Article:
Title: Gull Force – Survival and Leadership in Captivity 1941 – 1945
Author: Beaumont, Joan
Condition: Very Good
Edition: 1st Edition
Publication Date: 1988
Cover: Soft Cover without Dust Jacket – 270 pages
Comments: The history of the 2/21st Battalion (Gull Force) in captivity from 1941 to 1945.
The 2/21st Infantry Battalion, part of the 23rd Brigade of the 8th Division, began assembling at Trawool in central Victoria on 11 July 1940. Approximately half the recruits were from Melbourne and the rest from rural Victoria. Training was conducted at Trawool until 23 September when the battalion began to move to Bonegilla, near Wodonga on the New South Wales–Victoria border. It made the 235 km journey on foot, arriving on 4 October. Training soon resumed and occupied the battalion until it commenced another move on 23 March 1941 for Darwin in the Northern Territory. It had been earmarked to reinforce Dutch troops on the island of Ambon in the event of a Japanese attack. Although military sense dictated the battalion should be deployed as early as possible, to prepare defences and train in the conditions in which it would fight, it was thought a premature deployment may provoke Japanese action. Thus, the battalion would be held in Darwin until Japan’s intentions were clear.
The 2/21st began arriving at Darwin on 9 April. Its nine-month stay was not a happy one and the primitive amenities, isolation, and mundane garrison duties lowered morale. Operational training continued but was impeded by a shortage of equipment, supplies, and ammunition, as well as the demands of other duties. On 8 December news of long-expected Japanese attacks arrived and five days later the battalion was on its way to Ambon to join elements of the 18th Anti-tank Battery, 2/11th Field Company, 2/12th Field Ambulance, and other supporting troops to form “Gull Force”. The commanding officer of the 2/21st, Lieutenant Colonel Leonard Roach, despaired at the situation facing the battalion: cooperation with the Dutch forces was difficult; transport, air and artillery support, and reserves of rations and ammunition were limited; and the combined Australian and Dutch force, numbering 3,700 troops, was likely to be overwhelmed by the larger Japanese force. After a series of messages urging reinforcement, Roach signalled that the defence of Ambon was untenable. He was subsequently removed from command and replaced by Lieutenant Colonel William Scott.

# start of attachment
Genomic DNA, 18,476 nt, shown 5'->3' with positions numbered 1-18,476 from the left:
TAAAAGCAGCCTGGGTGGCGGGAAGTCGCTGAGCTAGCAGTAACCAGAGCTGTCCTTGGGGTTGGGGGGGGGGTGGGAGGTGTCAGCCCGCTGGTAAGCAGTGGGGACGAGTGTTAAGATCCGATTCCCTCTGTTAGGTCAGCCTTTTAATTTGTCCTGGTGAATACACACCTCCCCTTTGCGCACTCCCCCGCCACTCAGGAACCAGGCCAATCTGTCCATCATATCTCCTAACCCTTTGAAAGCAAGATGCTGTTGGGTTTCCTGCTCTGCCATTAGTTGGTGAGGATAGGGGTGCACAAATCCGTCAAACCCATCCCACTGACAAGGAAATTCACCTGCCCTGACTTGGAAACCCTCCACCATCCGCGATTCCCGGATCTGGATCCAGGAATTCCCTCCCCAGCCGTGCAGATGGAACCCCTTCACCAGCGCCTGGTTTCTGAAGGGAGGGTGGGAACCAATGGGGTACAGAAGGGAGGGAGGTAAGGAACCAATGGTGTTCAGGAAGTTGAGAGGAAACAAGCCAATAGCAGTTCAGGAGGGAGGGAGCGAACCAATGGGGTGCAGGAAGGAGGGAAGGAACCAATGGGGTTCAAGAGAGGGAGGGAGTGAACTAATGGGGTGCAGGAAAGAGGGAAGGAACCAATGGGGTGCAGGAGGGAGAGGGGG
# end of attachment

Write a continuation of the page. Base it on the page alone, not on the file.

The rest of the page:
On the eve of invasion, Scott relocated many of the defensive positions, leaving the battalion even less prepared for the Japanese invasion. Three battalions of Japanese infantry and a battalion of marines landed on the night of 30 January 1942. Within 24 hours the Dutch forces surrendered and Roach’s dire prediction ultimately came to pass. Despite instances of brave, determined resistance, the 2/21st could not hold back the Japanese. On 2 February B and C Companies were massacred around Laha Airfield. The remainder of the battalion surrendered on 3 February and were imprisoned at their former barracks on Tan Tui.
Conditions for the prisoners on Ambon were harsh and they suffered the highest death rate of any Australian prisoners of war. A contributing factor was the transfer of all but a small number of medical personnel to Hainan Island on 25 October 1942. Following the end of the Second World War surviving members of the 2/21st began evacuating on 10 September 1945 and those on Hainan began two days later. The 2/21st was formally disbanded later that year.